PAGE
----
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Crowd-funded investing for the average Joe?

Regulators also worry that many crowd-funded companies may be the weakest of startups, since they couldn't get funding elsewhere. They may have shopped around for funding venues, such as venture capitalists, angel investors or banks, and were turned down, Webster says.

Brian Lebrecht, a securities attorney in South Jordan, Utah, says better companies will go with a venture capitalist, and the leftovers may be crowd-funded.

Need for complex research

What is an expert's advice for investors who want to reap riches by riding the next great startup? "Many investors should just say no to these investments," the Consumer Federation's Roper says. She compares investing in infant companies to gambling in a casino.

"The average investor isn't doing enough safe and sound investing to even fund retirement," she says.

To protect yourself, follow these tips when considering a crowd-funded investment.

Invest through a broker dealer. Crowd-funded startups are highly complex investments to understand, Abshure says. To make informed decisions, you'll need to do a lot of research to learn about a company's competitors, management, business strategy and capital plans.

Some of that information can be gleaned from the company's offering document or prospectus. Annual reporting requirements depend on the size of the company, but it must at least file a report annually with the Securities and Exchange Commission.

Funding portals, which help issuers raise money online, may have only limited information or unproven track records, the NASAA says. And portals aren't allowed to offer investing advice.

"It takes very sophisticated training," he says, so you may need investment guidance that a broker might offer.

Spread out investment risk. These are high-risk investments, so investors need to spread their risk across more than one company, Lebrecht says. And don't invest money that you're counting on for later. You could lose it all.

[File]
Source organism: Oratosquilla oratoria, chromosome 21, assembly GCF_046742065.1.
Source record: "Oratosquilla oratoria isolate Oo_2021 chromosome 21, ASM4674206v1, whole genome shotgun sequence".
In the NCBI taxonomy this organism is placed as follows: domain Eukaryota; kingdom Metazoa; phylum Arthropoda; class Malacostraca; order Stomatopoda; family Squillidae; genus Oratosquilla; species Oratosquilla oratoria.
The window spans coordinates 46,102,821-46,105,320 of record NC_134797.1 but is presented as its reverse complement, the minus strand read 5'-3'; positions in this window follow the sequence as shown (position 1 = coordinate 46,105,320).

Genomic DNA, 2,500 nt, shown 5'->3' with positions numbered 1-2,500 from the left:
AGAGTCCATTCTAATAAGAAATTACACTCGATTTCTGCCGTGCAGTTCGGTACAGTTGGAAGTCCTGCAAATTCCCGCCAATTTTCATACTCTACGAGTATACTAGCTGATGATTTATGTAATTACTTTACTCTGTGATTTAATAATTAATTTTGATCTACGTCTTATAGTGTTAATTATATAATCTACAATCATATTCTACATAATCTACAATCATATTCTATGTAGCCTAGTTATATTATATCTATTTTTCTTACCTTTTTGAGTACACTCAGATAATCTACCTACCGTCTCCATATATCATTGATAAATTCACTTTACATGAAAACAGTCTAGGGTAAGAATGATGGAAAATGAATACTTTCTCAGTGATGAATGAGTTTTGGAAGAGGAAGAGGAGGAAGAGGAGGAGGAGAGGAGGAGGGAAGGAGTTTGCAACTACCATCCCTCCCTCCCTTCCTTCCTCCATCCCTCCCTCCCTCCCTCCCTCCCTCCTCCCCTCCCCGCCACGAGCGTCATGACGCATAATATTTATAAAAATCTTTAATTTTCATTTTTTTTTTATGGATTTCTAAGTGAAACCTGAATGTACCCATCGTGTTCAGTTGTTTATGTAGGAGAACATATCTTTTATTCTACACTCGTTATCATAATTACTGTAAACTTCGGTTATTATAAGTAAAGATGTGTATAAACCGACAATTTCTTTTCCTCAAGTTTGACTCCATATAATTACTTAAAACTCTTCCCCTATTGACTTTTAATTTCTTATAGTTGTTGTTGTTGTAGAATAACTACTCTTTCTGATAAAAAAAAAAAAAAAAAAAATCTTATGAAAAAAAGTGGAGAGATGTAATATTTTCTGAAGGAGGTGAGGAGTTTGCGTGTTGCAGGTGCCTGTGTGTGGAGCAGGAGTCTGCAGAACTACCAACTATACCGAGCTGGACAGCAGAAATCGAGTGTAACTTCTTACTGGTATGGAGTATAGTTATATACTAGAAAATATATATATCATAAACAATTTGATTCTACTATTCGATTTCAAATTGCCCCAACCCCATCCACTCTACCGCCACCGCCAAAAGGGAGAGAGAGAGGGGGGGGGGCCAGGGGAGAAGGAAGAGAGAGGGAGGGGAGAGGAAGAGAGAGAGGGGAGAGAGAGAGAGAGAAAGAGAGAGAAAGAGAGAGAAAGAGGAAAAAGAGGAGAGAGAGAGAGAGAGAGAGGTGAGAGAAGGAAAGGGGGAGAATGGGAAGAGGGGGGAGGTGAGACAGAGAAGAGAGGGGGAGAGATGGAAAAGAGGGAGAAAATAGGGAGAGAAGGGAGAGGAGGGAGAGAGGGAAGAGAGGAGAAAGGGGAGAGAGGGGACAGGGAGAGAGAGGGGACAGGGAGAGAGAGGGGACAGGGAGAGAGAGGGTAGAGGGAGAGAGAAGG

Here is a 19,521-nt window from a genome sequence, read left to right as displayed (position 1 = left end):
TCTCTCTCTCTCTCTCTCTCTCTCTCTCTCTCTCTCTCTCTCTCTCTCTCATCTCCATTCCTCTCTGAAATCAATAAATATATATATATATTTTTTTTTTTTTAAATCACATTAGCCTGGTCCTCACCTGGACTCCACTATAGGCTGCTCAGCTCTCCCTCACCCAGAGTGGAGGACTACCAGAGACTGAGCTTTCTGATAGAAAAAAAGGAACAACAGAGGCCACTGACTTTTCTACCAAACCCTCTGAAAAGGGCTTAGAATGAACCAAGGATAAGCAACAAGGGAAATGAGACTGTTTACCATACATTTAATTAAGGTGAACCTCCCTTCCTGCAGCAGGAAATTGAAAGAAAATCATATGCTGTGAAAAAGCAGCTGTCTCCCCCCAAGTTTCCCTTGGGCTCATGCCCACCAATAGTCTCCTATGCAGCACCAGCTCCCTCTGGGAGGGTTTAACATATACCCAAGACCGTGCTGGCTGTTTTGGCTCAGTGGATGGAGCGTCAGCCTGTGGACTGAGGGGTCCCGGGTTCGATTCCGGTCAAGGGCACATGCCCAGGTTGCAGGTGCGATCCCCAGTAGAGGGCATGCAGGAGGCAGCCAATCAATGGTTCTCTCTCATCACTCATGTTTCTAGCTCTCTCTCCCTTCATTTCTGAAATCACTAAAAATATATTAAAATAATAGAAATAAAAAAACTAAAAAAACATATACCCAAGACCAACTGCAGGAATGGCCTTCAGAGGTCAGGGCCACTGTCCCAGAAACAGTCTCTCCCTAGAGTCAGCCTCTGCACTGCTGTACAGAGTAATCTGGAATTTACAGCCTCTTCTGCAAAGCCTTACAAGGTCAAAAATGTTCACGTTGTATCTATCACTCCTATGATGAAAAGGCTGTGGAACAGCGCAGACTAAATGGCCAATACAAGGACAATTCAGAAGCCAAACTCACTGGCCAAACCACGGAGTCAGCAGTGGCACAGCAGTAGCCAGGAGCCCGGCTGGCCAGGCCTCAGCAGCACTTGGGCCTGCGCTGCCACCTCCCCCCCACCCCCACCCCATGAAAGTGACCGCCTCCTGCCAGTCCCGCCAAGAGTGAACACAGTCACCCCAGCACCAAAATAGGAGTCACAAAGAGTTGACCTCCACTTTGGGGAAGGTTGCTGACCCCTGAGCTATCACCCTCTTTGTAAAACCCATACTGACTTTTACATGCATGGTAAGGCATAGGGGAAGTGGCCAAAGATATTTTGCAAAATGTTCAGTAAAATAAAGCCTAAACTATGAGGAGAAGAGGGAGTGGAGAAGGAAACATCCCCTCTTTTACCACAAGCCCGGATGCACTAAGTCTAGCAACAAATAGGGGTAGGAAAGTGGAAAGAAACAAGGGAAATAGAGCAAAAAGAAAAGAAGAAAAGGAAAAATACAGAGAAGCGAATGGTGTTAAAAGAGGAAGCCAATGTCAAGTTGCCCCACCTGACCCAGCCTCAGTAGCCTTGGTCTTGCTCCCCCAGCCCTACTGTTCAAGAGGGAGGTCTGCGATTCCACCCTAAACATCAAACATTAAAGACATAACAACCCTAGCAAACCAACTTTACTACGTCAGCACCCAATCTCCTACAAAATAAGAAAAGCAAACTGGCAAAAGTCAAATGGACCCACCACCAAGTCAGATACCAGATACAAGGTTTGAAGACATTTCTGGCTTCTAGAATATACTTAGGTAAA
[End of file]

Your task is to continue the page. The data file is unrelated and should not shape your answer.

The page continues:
Remember that these are long-term investments. You may have to wait several years before a startup company goes public and you can sell your shares on a stock exchange. For example, Google was founded in 1998 and didn't go public until 2004.

"Following the Jobs Act, crowd-funded startups may stay private even longer," Webster says. "Most people will also (have to) hold onto their securities longer. How will investors cash out if they need to?"

Stick with local companies. Unlike with public stocks, stock market analysts usually don't follow crowd-funded investments, so you're on your own. Communicating with a company in which you own shares could be difficult, Lebrecht says. There may be 500 to 1,000 investors, and companies won't have time to talk to each one.

"You're at the mercy of the company for information," he says. "Ultimately, companies that aren't transparent are a bad risk."

As a result, crowd-funding industry experts advise sticking with local companies of which you may already have some knowledge. "Consider investments where you can have private information, such as knowing the neighbor's son," says Freeman White, a member of the executive committee of the Crowdfund Intermediary Regulatory Advocates, or CFIRA, a crowd-funding advocacy group. "Large numbers of companies that are local success stories will need lending."

But even White concedes that only a small percentage of crowd-funded companies will achieve high growth.

The Jobs Act isn't written in stone. Lebrecht says confusion about the act and how it affects investors will continue for years. "More regulations will be coming down the pike," he says.

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